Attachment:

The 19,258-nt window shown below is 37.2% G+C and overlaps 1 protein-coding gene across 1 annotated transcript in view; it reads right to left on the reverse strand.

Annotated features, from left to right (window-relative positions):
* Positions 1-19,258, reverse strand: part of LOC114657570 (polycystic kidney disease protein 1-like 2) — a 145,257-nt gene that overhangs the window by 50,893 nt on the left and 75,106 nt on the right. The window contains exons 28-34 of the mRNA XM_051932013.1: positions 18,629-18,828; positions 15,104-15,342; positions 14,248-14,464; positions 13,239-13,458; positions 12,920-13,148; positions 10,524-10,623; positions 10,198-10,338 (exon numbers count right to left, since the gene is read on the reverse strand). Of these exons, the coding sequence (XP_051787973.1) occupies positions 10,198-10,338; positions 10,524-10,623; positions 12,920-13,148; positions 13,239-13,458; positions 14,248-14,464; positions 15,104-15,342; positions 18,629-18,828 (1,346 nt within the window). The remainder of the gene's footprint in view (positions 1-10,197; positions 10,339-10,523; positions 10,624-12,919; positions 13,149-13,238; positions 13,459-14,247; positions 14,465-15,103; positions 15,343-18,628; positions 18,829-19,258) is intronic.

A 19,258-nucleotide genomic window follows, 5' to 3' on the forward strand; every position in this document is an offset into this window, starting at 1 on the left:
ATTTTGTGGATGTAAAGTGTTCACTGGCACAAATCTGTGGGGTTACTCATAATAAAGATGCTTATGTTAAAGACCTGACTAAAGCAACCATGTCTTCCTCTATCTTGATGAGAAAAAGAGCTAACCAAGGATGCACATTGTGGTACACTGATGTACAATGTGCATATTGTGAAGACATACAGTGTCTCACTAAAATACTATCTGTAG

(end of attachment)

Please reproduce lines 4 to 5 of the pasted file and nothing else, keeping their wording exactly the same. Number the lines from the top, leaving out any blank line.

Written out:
A 19,258-nucleotide genomic window follows, 5' to 3' on the forward strand; every position in this document is an offset into this window, starting at 1 on the left:
ATTTTGTGGATGTAAAGTGTTCACTGGCACAAATCTGTGGGGTTACTCATAATAAAGATGCTTATGTTAAAGACCTGACTAAAGCAACCATGTCTTCCTCTATCTTGATGAGAAAAAGAGCTAACCAAGGATGCACATTGTGGTACACTGATGTACAATGTGCATATTGTGAAGACATACAGTGTCTCACTAAAATACTATCTGTAG